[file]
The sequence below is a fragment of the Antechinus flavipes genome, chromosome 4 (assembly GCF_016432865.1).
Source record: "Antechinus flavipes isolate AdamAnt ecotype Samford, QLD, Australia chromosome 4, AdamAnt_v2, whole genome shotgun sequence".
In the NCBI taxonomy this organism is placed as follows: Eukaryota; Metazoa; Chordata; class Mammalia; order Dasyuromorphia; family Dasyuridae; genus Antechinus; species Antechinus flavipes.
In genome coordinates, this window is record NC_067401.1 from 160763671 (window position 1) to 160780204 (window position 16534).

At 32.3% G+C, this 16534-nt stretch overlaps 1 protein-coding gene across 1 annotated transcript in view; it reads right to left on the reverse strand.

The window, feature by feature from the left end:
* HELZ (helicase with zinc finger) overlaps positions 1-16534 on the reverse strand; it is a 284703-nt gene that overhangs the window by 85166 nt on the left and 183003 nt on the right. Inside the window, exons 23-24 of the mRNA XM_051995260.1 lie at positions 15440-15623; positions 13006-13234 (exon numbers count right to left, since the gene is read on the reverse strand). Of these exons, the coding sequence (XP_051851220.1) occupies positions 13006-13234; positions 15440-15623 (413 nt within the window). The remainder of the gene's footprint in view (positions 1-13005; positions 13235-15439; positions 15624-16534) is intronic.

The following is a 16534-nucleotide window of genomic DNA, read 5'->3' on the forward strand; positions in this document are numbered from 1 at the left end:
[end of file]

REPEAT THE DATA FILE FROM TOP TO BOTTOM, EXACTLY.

The sequence below is a fragment of the Antechinus flavipes genome, chromosome 4 (assembly GCF_016432865.1).
Source record: "Antechinus flavipes isolate AdamAnt ecotype Samford, QLD, Australia chromosome 4, AdamAnt_v2, whole genome shotgun sequence".
In the NCBI taxonomy this organism is placed as follows: Eukaryota; Metazoa; Chordata; class Mammalia; order Dasyuromorphia; family Dasyuridae; genus Antechinus; species Antechinus flavipes.
In genome coordinates, this window is record NC_067401.1 from 160763671 (window position 1) to 160780204 (window position 16534).

At 32.3% G+C, this 16534-nt stretch overlaps 1 protein-coding gene across 1 annotated transcript in view; it reads right to left on the reverse strand.

The window, feature by feature from the left end:
* HELZ (helicase with zinc finger) overlaps positions 1-16534 on the reverse strand; it is a 284703-nt gene that overhangs the window by 85166 nt on the left and 183003 nt on the right. Inside the window, exons 23-24 of the mRNA XM_051995260.1 lie at positions 15440-15623; positions 13006-13234 (exon numbers count right to left, since the gene is read on the reverse strand). Of these exons, the coding sequence (XP_051851220.1) occupies positions 13006-13234; positions 15440-15623 (413 nt within the window). The remainder of the gene's footprint in view (positions 1-13005; positions 13235-15439; positions 15624-16534) is intronic.

The following is a 16534-nucleotide window of genomic DNA, read 5'->3' on the forward strand; positions in this document are numbered from 1 at the left end: